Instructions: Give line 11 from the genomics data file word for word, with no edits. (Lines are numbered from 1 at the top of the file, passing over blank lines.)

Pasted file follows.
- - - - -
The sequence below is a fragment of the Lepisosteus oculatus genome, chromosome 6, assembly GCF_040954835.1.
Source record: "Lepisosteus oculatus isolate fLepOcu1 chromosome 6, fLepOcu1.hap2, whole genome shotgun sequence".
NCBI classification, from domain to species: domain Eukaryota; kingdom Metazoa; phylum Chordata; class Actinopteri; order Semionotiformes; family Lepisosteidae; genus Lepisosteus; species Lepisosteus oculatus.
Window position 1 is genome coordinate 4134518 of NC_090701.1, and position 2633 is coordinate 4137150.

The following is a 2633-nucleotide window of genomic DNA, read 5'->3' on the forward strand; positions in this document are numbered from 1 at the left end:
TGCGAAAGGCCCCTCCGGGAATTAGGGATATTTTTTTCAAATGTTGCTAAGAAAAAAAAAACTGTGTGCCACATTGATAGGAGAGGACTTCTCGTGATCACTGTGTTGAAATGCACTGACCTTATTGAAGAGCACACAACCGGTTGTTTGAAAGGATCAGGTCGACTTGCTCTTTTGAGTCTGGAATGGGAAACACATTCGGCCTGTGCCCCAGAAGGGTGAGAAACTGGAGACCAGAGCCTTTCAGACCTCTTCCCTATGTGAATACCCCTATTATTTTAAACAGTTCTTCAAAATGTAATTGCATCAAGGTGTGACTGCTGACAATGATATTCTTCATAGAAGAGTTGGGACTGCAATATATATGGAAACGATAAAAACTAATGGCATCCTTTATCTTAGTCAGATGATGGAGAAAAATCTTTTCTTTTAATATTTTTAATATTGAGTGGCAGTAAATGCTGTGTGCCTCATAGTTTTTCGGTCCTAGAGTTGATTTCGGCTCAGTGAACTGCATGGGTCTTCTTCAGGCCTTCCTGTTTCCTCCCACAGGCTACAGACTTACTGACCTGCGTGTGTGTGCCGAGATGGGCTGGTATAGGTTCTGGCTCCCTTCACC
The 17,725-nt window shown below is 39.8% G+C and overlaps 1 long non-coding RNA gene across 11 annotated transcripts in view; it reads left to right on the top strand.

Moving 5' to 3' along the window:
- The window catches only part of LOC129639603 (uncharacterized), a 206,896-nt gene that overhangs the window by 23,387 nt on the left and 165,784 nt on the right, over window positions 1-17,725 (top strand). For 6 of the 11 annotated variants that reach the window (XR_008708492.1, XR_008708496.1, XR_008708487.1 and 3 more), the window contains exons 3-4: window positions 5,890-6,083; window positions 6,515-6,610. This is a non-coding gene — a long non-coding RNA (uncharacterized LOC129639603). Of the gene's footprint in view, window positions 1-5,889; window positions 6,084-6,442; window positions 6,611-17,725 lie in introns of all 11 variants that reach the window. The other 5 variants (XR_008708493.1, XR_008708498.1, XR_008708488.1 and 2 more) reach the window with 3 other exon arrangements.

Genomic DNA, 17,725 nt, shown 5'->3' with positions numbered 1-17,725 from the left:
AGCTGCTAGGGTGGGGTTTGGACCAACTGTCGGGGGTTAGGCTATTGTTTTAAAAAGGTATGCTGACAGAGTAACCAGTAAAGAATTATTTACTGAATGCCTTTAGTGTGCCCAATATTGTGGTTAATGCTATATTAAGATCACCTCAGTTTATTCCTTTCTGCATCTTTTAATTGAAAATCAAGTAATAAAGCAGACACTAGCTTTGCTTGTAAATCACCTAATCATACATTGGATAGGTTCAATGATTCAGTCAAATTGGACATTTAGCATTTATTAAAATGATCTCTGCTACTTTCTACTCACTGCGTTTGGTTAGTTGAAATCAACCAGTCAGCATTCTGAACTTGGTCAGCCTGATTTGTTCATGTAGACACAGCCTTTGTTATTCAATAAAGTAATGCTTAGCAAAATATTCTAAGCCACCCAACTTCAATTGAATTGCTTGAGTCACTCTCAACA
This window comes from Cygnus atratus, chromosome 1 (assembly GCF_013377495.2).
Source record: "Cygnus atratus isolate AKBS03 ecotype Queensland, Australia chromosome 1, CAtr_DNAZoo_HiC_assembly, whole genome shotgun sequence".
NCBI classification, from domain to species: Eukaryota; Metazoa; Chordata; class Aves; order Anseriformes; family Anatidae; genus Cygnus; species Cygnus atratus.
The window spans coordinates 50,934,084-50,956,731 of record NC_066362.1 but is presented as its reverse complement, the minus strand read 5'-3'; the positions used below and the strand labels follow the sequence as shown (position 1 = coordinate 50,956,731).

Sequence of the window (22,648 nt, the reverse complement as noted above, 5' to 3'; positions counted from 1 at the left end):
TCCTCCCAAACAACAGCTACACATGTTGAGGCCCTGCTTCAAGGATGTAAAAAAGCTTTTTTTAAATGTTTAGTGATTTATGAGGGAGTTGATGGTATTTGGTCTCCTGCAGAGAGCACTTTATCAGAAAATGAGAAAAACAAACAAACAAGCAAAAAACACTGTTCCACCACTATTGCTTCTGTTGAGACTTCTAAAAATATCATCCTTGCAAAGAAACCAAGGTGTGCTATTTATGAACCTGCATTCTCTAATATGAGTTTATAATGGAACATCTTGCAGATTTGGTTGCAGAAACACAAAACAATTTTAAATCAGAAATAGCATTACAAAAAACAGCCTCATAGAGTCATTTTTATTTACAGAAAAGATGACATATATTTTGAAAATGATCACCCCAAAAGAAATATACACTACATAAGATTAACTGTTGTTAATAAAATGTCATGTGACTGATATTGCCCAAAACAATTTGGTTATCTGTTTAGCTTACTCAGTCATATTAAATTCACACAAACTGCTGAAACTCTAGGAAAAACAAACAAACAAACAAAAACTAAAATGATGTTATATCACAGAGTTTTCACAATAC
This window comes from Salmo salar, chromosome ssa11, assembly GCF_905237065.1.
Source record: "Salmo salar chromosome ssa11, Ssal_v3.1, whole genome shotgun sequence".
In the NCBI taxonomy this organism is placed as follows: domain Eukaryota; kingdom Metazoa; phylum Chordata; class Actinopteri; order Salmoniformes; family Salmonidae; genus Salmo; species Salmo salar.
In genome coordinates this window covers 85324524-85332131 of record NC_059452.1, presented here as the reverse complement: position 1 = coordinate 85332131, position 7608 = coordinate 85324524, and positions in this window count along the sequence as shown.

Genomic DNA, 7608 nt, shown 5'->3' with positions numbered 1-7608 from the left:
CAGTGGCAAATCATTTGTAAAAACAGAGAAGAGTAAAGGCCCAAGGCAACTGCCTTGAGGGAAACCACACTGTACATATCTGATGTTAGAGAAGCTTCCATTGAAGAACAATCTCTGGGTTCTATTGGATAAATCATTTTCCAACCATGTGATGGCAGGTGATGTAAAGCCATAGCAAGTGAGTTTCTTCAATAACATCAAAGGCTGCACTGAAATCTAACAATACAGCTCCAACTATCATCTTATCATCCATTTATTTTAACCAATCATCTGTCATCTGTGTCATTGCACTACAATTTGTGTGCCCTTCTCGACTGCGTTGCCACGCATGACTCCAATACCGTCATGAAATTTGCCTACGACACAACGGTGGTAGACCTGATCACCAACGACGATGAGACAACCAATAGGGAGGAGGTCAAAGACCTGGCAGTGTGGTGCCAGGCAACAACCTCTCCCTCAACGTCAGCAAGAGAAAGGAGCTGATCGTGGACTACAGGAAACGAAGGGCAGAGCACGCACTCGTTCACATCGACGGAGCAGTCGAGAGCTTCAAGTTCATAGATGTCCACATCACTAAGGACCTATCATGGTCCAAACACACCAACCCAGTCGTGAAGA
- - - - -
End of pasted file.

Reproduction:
AGCTGCTAGGGTGGGGTTTGGACCAACTGTCGGGGGTTAGGCTATTGTTTTAAAAAGGTATGCTGACAGAGTAACCAGTAAAGAATTATTTACTGAATGCCTTTAGTGTGCCCAATATTGTGGTTAATGCTATATTAAGATCACCTCAGTTTATTCCTTTCTGCATCTTTTAATTGAAAATCAAGTAATAAAGCAGACACTAGCTTTGCTTGTAAATCACCTAATCATACATTGGATAGGTTCAATGATTCAGTCAAATTGGACATTTAGCATTTATTAAAATGATCTCTGCTACTTTCTACTCACTGCGTTTGGTTAGTTGAAATCAACCAGTCAGCATTCTGAACTTGGTCAGCCTGATTTGTTCATGTAGACACAGCCTTTGTTATTCAATAAAGTAATGCTTAGCAAAATATTCTAAGCCACCCAACTTCAATTGAATTGCTTGAGTCACTCTCAACA